Before you begin your first official match, you must complete several "fetch quests" relating to the aforementioned "hit X number of trashcans" or "hit X number of boxes." This wouldn't be a big deal were it not for the wide open spaces and no way to determine exactly where the next item is. Usually, there's something like a radar or an indicator on your map that would tell you where your next item for your objective is. The issue here is that there's not even so much of an audio cue to tell you if you're close.
This means oftentimes you'll be running around town, desperately looking for that last box to kick only to figure it that it was right in front of you in plain sight the whole time. It's a nagging issue that needs a simple fix for it to become a non-issue but it doesn't take away from the enjoyment and charm of Soccer Story. There are objectives that break the monotony such as solving puzzles and breaking into the old people's homes that are guarded by deadly infrared lasers. (Seriously) But this is where I feel the game shines; In its humor.
Soccer Story's actual gameplay is during the five-a-sides, where the goal is to, well, score as many goals against the opposing team in the allotted time. The various "fetch quests" the player has been given were nothing but training for the actual games themselves, which serves as a decent enough tutorial if the quests didn't repeat themselves in newer venues but with an added "twist." Regardless, you don't need to be a FIFA expert or Mbappé himself to perform well. The controls are as simple as a boost button, a pass button, and a shot button.
Using the left analog stick to aim your shot, you try to avoid the aggressive AI and light it up until the ball makes it past the enemy goalie. It's deceptively simple as depending on the difficulty level, the AI is relentless. There's nothing more humorous that Soccer Story provides than seeing a team of elderly former soccer players ambushes your team offensive as your poor Panda goalie gets pelted with shots. It's even more fun when a group of toddlers is doing it to you, although I had several draws because of the bullying AI.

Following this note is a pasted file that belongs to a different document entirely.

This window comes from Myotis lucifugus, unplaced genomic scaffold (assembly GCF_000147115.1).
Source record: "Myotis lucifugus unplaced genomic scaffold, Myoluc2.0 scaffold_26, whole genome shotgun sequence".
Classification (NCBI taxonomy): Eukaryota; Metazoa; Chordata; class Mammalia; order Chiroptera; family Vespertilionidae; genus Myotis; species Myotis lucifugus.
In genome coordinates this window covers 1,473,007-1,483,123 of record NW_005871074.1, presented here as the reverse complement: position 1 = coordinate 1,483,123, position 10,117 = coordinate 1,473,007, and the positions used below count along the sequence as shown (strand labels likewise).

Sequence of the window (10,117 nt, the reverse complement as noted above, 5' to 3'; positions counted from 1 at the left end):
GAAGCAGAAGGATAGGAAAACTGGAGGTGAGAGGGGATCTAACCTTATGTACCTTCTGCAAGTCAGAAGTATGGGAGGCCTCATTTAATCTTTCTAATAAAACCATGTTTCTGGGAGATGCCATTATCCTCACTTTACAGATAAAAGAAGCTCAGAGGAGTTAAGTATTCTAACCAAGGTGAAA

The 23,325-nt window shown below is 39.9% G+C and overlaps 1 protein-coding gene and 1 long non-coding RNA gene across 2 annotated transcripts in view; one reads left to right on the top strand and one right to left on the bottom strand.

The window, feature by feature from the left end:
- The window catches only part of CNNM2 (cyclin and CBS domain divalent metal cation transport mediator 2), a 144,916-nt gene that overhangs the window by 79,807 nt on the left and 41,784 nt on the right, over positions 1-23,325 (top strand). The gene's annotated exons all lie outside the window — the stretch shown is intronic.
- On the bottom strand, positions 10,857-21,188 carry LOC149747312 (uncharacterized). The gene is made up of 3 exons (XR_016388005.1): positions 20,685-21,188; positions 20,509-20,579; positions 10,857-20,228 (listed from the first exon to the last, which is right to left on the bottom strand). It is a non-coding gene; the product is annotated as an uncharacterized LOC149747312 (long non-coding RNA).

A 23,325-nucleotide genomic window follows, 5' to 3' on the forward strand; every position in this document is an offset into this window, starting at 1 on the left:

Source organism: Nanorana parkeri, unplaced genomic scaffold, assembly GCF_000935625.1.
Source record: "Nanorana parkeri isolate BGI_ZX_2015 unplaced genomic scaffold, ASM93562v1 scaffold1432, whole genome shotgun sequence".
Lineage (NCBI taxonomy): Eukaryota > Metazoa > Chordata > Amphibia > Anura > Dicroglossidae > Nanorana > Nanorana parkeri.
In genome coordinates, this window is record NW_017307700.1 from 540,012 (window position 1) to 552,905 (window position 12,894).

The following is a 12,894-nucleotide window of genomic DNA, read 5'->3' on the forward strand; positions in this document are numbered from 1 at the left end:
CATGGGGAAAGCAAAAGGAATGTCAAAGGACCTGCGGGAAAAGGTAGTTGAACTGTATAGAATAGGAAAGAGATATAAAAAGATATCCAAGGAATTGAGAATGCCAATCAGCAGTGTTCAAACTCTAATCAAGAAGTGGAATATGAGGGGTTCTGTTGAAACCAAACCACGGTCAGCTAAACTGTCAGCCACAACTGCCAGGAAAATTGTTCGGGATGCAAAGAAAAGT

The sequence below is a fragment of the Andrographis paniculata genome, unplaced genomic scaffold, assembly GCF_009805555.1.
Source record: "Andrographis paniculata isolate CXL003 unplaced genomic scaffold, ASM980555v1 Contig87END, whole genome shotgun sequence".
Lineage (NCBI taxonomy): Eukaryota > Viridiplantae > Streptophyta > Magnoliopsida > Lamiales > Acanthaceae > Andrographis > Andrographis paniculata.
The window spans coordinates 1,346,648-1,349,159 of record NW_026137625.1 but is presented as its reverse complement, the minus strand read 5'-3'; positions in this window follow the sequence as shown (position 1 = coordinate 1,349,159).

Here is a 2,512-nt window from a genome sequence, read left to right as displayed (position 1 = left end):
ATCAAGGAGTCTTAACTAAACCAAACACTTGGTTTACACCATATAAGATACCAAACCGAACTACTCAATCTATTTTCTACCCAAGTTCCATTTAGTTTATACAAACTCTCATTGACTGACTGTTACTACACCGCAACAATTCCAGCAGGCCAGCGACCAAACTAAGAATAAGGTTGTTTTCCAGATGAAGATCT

Regardless, the matches themselves are fun and the competitive Ai makes the matches go by fast. If you are struggling there is an Easy difficulty, but the once fiery AI is now target practice. I wish there was a difficulty setting in-between, but this gets balanced out as you invest in upgrades for you and your team. Once you earn your first cup victory, you are then set out to travel across the map, challenging rival teams, and winning their cups as well. Of course, Soccer Inc won't let you get away with this easily. Slowly but surely, you're inspiring hope among others with a sport that was once deemed too dangerous.
To be fair, Soccer can get dangerous I mean I've seen players' entire legs get contorted in games. Overall, Soccer Story is a game that defines "genre-breaking," as it has a colorful cast of characters, an engaging story, and an in-depth system like an RPG. It also has gameplay elements similar to the sport that it's based on. With other similar "Sports RPG" titles well on the horizon like WrestleQuest, Soccer Story is a must-play for fans of the sport as well as anyone who wants to strap up their cleats in an interesting take on RPGs.
Soccer Story is now available on Steam, Xbox One, Xbox Series X/S, Nintendo Switch, and is available on Xbox Game Pass.